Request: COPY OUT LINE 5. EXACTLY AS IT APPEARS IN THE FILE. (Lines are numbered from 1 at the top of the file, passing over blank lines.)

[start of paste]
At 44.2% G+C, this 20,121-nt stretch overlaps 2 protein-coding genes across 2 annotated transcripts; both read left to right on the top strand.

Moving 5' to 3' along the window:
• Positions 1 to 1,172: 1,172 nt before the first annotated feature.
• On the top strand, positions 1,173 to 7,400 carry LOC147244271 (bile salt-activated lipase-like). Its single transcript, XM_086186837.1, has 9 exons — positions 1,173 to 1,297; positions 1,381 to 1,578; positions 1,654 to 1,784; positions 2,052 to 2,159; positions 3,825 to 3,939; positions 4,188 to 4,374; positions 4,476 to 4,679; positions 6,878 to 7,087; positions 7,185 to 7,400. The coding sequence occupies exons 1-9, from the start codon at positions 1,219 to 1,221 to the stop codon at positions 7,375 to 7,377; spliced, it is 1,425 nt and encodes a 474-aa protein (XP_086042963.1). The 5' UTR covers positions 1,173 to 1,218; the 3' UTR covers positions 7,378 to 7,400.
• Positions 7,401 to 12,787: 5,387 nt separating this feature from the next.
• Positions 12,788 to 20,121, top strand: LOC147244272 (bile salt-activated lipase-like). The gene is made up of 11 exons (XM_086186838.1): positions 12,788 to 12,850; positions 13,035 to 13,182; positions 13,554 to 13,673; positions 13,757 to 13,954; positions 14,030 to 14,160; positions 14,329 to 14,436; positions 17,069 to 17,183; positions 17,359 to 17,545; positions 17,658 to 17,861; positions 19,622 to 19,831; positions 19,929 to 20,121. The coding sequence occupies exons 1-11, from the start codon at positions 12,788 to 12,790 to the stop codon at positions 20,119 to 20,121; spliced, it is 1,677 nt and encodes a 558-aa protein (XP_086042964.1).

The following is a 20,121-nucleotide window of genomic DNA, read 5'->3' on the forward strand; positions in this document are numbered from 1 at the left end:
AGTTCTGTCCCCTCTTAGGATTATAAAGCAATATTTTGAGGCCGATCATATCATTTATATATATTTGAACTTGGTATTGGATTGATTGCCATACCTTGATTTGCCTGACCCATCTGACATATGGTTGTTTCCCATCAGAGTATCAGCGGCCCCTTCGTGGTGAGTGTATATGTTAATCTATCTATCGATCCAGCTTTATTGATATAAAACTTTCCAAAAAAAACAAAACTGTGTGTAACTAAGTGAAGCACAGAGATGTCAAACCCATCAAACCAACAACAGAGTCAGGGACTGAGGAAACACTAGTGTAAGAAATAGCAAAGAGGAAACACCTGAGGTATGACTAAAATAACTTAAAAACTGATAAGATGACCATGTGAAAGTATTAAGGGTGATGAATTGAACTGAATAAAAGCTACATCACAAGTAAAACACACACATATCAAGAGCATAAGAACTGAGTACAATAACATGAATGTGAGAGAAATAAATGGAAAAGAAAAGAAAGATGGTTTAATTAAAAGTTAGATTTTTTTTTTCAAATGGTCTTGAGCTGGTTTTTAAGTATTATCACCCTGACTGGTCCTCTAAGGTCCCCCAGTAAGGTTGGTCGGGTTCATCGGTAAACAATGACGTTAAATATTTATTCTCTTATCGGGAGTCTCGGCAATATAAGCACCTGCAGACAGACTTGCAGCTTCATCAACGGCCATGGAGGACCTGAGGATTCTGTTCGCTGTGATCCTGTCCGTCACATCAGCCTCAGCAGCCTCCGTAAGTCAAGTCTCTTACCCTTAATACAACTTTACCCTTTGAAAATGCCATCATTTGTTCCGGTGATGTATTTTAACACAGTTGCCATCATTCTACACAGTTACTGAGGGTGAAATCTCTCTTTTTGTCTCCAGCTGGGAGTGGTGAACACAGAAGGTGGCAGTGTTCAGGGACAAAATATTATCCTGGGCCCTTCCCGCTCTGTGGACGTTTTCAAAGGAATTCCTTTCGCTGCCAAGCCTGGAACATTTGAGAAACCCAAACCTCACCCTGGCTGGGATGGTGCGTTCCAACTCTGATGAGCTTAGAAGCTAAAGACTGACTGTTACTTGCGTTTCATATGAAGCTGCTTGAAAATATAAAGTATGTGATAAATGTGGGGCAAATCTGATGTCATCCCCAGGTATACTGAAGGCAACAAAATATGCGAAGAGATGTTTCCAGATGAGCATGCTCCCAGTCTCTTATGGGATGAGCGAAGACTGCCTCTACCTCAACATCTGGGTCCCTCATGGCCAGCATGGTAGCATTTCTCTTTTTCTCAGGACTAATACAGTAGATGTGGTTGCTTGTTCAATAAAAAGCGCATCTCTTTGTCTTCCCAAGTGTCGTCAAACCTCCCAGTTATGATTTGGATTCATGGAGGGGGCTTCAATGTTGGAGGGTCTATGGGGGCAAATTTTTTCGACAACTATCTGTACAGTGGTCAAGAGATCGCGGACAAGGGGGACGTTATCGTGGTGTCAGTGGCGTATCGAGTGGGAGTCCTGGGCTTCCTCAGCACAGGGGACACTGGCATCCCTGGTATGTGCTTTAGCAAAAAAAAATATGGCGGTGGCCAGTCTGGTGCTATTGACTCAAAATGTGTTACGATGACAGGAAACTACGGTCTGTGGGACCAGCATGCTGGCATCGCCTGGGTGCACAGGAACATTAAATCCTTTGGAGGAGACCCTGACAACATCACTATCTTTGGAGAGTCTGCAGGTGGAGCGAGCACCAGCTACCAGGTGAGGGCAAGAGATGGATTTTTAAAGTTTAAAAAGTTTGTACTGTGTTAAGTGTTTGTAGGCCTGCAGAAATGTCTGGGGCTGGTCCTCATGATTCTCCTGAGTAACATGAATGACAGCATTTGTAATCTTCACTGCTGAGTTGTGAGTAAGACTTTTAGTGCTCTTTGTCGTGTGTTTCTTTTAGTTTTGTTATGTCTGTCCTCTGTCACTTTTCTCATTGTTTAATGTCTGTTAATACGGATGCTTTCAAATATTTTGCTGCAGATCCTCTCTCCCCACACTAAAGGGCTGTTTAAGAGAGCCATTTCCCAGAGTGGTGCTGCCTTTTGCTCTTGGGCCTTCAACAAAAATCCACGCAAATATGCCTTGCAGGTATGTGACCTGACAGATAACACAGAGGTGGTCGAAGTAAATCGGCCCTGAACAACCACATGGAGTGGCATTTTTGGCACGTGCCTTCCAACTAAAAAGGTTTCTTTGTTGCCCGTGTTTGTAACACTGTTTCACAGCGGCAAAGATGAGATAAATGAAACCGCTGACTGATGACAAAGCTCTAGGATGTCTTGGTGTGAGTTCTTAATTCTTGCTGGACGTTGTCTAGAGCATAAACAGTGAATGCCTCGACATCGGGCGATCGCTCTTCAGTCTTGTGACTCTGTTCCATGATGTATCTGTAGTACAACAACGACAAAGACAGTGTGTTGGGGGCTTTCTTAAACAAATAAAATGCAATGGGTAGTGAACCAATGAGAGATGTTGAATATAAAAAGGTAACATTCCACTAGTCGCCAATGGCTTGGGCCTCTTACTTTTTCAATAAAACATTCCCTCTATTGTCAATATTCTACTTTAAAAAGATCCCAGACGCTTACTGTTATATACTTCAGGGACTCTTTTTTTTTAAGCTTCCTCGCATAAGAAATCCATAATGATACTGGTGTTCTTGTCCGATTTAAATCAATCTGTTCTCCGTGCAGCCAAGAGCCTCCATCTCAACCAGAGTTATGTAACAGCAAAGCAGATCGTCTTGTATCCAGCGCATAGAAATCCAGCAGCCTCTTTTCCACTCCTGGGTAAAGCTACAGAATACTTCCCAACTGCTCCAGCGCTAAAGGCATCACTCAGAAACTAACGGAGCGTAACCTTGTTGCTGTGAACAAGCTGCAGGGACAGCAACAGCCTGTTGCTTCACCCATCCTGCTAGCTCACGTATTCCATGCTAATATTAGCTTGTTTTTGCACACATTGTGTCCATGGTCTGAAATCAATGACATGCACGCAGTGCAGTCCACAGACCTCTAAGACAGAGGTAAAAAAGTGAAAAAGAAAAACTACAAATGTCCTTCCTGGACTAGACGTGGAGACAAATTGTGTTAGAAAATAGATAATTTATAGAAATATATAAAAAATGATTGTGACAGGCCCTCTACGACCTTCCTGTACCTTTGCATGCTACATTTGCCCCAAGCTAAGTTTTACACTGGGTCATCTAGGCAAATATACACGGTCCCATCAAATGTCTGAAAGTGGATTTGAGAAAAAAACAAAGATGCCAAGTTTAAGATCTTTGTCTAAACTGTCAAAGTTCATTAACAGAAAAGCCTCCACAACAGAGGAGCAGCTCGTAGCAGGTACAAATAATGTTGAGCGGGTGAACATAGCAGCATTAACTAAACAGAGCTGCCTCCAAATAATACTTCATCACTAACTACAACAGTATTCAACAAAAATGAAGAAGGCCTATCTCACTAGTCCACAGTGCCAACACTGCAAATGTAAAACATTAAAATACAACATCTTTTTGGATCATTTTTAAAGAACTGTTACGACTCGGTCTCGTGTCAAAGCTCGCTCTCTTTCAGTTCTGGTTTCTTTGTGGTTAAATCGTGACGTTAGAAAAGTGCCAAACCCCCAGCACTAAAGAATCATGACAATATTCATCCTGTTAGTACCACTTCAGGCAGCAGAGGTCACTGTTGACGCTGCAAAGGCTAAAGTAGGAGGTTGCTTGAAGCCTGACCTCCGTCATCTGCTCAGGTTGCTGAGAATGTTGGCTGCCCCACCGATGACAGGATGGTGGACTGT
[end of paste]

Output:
• Positions 7,401 to 12,787: 5,387 nt separating this feature from the next.